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UN Urged To Increase Iraq Presence

14 December 2004 -- The interim Iraqi government and the United States have urged the United Nations to quickly increase its presence in Iraq to help the country prepare for the 30 January elections.

"We urge the UN to put additional personnel on the ground [in Iraq]," U.S. Ambassador to the UN John Danforth told reporters. "Additional UN support is essential to the future of Iraq and especially to the success of next month's elections."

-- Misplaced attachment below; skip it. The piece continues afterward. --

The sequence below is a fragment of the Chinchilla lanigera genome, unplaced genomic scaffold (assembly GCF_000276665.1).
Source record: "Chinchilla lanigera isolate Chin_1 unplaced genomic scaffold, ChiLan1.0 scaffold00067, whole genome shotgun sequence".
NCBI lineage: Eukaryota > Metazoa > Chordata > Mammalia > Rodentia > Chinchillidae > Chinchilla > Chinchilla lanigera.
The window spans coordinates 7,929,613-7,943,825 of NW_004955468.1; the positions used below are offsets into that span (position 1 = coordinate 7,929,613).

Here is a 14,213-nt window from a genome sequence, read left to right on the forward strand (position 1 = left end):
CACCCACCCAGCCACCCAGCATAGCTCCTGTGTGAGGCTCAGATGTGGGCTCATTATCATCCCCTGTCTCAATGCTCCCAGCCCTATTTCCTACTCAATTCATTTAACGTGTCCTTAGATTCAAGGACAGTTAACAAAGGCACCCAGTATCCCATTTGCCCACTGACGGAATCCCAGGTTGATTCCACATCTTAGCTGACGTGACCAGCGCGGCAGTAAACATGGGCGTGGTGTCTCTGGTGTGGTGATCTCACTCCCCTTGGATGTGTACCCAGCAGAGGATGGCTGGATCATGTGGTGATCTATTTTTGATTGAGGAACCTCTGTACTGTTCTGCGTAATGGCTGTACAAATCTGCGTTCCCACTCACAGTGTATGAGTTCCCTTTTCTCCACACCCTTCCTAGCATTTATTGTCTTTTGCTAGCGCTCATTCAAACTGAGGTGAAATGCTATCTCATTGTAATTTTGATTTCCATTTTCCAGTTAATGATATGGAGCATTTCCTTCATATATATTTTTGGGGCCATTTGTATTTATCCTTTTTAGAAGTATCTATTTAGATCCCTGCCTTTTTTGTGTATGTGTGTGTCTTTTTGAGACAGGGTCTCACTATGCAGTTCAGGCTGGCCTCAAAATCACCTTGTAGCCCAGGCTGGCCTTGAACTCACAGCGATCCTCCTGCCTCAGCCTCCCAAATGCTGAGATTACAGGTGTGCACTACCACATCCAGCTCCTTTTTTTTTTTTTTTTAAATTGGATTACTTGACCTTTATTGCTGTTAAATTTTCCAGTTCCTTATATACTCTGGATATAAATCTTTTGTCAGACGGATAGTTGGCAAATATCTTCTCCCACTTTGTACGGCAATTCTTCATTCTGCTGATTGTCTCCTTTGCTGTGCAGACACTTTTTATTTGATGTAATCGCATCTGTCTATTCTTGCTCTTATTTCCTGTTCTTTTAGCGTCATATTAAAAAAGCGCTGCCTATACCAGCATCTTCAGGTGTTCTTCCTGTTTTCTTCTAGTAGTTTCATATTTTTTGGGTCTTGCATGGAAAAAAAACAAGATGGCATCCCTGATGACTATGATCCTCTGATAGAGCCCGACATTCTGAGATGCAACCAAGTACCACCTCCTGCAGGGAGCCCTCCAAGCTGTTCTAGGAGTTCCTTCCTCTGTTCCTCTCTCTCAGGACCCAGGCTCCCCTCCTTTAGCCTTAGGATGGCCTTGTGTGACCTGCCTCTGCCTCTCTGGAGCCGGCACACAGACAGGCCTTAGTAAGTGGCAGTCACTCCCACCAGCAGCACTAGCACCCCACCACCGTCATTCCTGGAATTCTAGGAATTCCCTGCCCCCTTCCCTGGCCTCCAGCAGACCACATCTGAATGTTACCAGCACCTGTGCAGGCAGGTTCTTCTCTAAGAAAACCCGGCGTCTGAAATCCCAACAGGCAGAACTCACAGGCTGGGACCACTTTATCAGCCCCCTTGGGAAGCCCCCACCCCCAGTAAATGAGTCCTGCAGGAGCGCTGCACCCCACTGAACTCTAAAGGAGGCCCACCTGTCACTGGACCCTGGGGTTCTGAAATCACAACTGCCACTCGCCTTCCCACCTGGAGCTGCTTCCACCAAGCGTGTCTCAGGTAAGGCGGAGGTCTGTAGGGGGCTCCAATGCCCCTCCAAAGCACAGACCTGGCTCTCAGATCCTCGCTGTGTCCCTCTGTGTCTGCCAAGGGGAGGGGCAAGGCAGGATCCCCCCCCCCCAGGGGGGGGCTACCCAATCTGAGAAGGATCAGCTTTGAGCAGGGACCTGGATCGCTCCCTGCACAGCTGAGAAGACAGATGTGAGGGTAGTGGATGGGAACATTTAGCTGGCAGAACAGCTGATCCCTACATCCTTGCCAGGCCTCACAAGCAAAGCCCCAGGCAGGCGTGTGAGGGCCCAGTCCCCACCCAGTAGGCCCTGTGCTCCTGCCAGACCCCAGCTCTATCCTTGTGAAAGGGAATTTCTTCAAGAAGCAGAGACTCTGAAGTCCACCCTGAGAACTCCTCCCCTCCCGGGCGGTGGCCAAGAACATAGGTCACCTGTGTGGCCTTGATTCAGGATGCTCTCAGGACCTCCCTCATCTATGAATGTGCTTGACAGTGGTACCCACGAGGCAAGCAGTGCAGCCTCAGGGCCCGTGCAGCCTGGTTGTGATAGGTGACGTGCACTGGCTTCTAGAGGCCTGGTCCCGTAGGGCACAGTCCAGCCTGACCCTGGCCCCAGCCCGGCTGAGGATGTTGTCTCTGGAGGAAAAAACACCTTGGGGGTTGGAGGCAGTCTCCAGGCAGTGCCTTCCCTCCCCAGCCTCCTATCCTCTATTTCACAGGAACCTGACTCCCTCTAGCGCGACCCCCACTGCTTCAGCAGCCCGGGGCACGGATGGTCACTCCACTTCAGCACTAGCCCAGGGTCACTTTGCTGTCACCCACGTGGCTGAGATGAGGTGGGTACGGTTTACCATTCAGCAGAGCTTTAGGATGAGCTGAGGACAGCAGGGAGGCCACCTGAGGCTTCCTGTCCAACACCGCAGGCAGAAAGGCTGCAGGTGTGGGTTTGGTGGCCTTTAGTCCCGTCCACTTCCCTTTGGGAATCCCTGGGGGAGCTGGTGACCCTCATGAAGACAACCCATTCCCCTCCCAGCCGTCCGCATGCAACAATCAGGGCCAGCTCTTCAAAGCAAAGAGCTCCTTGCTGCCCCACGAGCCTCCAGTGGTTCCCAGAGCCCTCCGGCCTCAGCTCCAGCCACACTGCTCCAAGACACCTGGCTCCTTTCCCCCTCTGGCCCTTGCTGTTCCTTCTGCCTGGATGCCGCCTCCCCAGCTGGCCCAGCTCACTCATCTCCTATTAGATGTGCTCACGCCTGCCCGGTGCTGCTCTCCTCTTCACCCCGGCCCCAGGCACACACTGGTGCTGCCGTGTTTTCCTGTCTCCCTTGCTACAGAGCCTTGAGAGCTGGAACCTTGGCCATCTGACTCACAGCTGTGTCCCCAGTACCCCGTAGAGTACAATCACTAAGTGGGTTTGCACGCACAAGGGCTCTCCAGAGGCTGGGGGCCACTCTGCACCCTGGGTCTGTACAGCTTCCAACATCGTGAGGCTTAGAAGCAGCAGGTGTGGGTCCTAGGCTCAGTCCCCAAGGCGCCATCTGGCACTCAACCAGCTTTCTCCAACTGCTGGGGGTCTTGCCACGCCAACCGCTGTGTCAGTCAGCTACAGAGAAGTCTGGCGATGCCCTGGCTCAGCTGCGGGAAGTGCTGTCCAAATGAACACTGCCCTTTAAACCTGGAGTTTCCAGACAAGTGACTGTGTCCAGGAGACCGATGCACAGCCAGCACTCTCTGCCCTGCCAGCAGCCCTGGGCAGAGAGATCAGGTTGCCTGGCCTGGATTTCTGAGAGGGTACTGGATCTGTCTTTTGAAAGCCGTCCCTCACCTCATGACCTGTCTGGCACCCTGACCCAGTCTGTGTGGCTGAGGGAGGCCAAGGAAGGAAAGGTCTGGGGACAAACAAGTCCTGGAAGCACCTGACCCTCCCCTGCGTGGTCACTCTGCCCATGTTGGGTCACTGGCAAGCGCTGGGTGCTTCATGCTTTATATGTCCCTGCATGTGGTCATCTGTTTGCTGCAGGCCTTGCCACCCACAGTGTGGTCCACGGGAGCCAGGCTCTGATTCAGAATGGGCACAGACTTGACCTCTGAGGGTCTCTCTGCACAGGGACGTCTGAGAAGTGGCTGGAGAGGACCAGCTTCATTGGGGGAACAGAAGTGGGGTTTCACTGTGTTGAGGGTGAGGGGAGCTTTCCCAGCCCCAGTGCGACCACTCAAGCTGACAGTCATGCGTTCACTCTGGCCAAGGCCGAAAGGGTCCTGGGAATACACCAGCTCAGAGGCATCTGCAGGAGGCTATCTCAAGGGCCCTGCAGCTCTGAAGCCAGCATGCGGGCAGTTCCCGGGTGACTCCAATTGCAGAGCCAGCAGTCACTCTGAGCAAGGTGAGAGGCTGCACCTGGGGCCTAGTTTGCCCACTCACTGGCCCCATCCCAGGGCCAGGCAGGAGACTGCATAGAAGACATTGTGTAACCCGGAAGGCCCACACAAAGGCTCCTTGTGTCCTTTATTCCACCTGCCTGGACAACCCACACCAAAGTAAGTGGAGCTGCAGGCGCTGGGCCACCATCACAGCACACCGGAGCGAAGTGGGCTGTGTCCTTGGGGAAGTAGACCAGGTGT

The Iraqi ambassador to the UN, Samir Sumaidaie, accused the UN of using what he called the "mantra" of poor security to stay away from a larger commitment in Iraq.

The UN special envoy to Iraq, Ashraf Qazi, said it was valid for the UN to consider the Iraqi security environment.

U.N. Secretary-General Kofi Annan has allowed only a small contingent of international staffers -- a limit of 35 -- to work in Iraq following the 2003 bombing of the UN headquarters in Baghdad and attacks on humanitarian workers.

At least seven Iraqis were killed yesterday in a suicide car bombing outside Baghdad's Green Zone compound, home to the interim Iraqi government and the U.S. Embassy.


For more on events in Iraq, see RFE/RL's dedicated The New Iraq webpage.